And so this is the kind of forward thinker that (NS-LIJ CEO) Michael Dowling really is. He’s looking forward and saying, “As payment reform comes down the pike, we may need to start thinking about bundled payments for episodes of care that are going to cross providers and practitioners, so we need to be ready for this. We’re not going to really move those quality and safety numbers very much without something to enable that to happen, and we believe that the EHR is an enabling technology.”

So I think he’s just looking forward to what the healthcare world will look like five years from now, and he’s saying, “You know, we need to do this. We need to get over this hump, and if we’re going to be a true leader as a health system in this nation, and be able to demonstrate what can be accomplished by appropriate sharing of clinical information, we need to invest in the EHR.”

We have, like most health systems, a capital allocation process and committees and things that look at the best ways for us to allocate and use our available capital dollars. So actually, usually, that process does involve financial reviews and looking at returns on investment and all of that. In this case, we bypassed some amount of that, or certainly the whole financials, but we went in there and we made the case to the capital committees and to our board and everybody as part of the approval process. We made the case I just said, that this is about quality, and this is about a vision, and this is about us being where we want to be a few years from now.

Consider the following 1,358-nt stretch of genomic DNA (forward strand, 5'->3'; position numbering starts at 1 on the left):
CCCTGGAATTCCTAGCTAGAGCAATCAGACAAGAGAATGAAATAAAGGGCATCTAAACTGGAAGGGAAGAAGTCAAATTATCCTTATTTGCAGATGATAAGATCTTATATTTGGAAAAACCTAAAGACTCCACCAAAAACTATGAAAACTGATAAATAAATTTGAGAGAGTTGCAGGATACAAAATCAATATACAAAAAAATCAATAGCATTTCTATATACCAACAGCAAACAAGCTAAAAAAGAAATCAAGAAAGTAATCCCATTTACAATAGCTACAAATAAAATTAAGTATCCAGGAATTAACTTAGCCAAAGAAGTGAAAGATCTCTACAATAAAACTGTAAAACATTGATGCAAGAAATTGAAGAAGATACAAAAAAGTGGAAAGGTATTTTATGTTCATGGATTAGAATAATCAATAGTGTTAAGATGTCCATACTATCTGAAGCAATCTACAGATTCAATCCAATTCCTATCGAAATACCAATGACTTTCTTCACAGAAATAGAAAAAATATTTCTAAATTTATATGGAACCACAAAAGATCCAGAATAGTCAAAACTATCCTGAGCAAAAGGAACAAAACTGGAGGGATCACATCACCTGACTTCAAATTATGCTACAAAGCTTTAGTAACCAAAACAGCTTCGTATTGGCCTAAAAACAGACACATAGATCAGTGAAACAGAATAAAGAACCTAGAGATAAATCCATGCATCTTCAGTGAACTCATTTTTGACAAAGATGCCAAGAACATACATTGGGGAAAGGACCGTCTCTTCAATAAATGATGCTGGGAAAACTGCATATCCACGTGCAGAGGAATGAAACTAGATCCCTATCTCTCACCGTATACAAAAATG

Yes, there probably are some initiatives that we’re going to hold back on. I mean, with the economy tanking last year, everybody got nailed. A lot of CIOs I talked to had their expense budgets cut. They had all of their capital taken away in many cases. We looked at our capital, and looked at where this fits in, and felt that this is one of the most important initiatives we’re going to do as a health system over the next few years, so it went very high on the capital list, even though we have a lot of capital priorities.

We are involved in one of the biggest construction and building programs that we’ve ever had. We’re building a couple of new women’s hospitals. We’re adding towers on our existing hospitals. We’re rebuilding a lot of our hospitals and infrastructure. We had to scale some of that back because of the economic downturn, but we’ve been able to keep the most important things, and I actually think it’s a testament to how important we really believe this initiative is, that even with everything we’ve had to scale back, we still put this very high on the list. So this is something we have to do.